Breedloves's Folk Songs


    “The Mary Ellen Carter” is a song wrien and recorded by Stan Rogers, intended as an
    inspira!onal hymn about triumphing over great odds. It tells the story of a heroic e(ort to
    salvage a sunken ship, the Mary Ellen Carter, by members of her former crew.
    The song has become a classic of the genre and many ar!sts covered it even before Rogers’
    death, including Jim Post who began performing it in the 1980s, as did Makem and Clancy, and
    the English a cappella trio, Ar!san, who went on to popularise their harmony version of it in UK
    folk circles throughout the 1980s and 1990s, and Portland, Maine-based folk group Schooner
    Fare. Ian Robb recorded it with the other members of Finest Kind on his album From Di(erent
    Angels. It was recorded by the seven piece Newfoundland band The Irish Descendants as part of
    the tribute album Remembering Stan Rogers: An East Coast Tribute, performed by a large
    number of acts at Rogers’ favorite venue in Halifax, Dalhousie University.
    It was recorded by Williamsburg, Virginia-based Cel!c rock band Coyote Run as part of their self-
    !tled Coyote Run album. According to liner notes with their 10 Years and Running retrospec!ve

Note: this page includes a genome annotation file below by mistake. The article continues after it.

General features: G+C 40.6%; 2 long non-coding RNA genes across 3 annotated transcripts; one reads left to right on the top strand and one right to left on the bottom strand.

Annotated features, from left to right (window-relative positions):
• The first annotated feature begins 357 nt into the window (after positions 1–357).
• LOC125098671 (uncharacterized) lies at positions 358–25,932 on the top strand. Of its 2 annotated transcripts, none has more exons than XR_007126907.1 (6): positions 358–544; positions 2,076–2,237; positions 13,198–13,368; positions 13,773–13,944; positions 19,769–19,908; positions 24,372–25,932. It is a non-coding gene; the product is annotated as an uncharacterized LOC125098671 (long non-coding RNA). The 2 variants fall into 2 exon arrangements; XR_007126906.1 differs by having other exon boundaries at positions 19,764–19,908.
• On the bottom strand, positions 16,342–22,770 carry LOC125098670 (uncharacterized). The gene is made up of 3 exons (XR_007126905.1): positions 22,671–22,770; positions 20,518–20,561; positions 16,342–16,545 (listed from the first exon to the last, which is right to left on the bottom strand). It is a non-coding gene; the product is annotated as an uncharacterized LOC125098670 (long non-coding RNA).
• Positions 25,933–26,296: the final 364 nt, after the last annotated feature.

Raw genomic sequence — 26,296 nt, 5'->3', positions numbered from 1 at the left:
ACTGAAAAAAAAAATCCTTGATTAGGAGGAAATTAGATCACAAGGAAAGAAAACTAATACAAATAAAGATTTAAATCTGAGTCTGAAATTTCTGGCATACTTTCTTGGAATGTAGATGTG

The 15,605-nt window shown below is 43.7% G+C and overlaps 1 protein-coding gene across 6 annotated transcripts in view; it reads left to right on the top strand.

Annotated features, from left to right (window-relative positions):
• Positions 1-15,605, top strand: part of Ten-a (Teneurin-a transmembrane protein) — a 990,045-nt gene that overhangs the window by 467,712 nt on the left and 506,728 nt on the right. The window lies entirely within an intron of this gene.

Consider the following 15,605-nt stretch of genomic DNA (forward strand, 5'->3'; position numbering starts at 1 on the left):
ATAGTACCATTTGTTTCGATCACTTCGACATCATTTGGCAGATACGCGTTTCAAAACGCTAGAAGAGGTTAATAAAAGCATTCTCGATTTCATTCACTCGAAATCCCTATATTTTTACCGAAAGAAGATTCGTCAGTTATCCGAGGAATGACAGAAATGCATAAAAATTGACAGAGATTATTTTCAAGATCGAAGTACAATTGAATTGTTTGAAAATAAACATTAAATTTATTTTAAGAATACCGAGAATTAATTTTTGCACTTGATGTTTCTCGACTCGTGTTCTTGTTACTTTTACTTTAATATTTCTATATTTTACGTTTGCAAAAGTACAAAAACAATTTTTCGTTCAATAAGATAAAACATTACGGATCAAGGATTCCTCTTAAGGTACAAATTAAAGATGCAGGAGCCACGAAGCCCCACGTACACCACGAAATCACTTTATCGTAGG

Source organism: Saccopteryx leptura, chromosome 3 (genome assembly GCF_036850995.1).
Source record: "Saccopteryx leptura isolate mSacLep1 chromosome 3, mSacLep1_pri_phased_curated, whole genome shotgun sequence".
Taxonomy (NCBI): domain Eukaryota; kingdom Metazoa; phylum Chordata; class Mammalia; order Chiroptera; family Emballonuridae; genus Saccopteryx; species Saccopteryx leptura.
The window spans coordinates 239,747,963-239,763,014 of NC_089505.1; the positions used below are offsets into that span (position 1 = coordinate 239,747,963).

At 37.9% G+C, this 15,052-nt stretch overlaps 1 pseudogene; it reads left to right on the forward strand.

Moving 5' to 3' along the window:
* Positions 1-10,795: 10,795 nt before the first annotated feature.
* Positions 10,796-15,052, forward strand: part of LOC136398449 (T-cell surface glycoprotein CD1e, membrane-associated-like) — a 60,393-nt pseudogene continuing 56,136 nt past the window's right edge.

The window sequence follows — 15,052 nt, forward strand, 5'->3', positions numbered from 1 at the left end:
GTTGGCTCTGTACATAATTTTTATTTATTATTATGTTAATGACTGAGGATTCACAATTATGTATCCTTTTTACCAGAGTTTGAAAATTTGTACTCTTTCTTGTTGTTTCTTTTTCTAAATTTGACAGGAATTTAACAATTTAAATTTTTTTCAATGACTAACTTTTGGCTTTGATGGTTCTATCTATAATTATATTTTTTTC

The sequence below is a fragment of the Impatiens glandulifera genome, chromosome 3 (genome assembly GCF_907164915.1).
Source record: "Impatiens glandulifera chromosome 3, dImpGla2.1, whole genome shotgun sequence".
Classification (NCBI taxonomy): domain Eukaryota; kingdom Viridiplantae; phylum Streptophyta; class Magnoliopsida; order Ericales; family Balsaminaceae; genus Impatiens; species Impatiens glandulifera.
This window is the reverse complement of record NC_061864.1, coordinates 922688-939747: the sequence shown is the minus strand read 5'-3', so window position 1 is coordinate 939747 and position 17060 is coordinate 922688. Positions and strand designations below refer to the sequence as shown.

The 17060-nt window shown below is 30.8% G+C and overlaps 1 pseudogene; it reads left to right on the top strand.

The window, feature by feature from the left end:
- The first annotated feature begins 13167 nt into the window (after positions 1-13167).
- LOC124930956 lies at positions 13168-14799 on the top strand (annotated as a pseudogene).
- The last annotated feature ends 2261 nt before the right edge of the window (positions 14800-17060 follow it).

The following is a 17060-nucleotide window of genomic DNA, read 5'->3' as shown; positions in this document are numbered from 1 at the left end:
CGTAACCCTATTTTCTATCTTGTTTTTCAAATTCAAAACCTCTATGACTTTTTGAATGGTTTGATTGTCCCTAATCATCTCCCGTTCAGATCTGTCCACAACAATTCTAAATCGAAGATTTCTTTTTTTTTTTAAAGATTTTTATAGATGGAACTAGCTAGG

album, Coyote Run’s recording of the song was done with the same 12-string guitar that Stan
    Rogers himself had used when recording the song.
    As a tribute to Stan Rogers, “The Mary Ellen Carter” has been sung to close the annual Winnipeg
    Folk Fes!val every year since his death.
    She went down last October in a pouring driving rain.
    The skipper, he’d been drinking and the Mate, he felt no pain.
    Too close to Three Mile Rock, and she was dealt her mortal blow,
    And the Mary Ellen Carter seled low.
    There were <ve of us aboard her when she <nally was awash.
    We’d worked like hell to save her, all heedless of the cost.
    And the groan she gave as she went down, it caused us to proclaim
    That the Mary Ellen Carter would rise again.
    Well, the owners wrote her o(; not a nickel would they spend.
    She gave twenty years of service, boys, then met her sorry end.
    But insurance paid the loss to them, they let her rest below.
    And like the Mary Ellen Carter, rise again.
    Rise again, rise again – though your heart it be broken
    And life about to end
    No maer what you’ve lost, be it a home, a love, a friend.
    Like the Mary Ellen Carter, rise again


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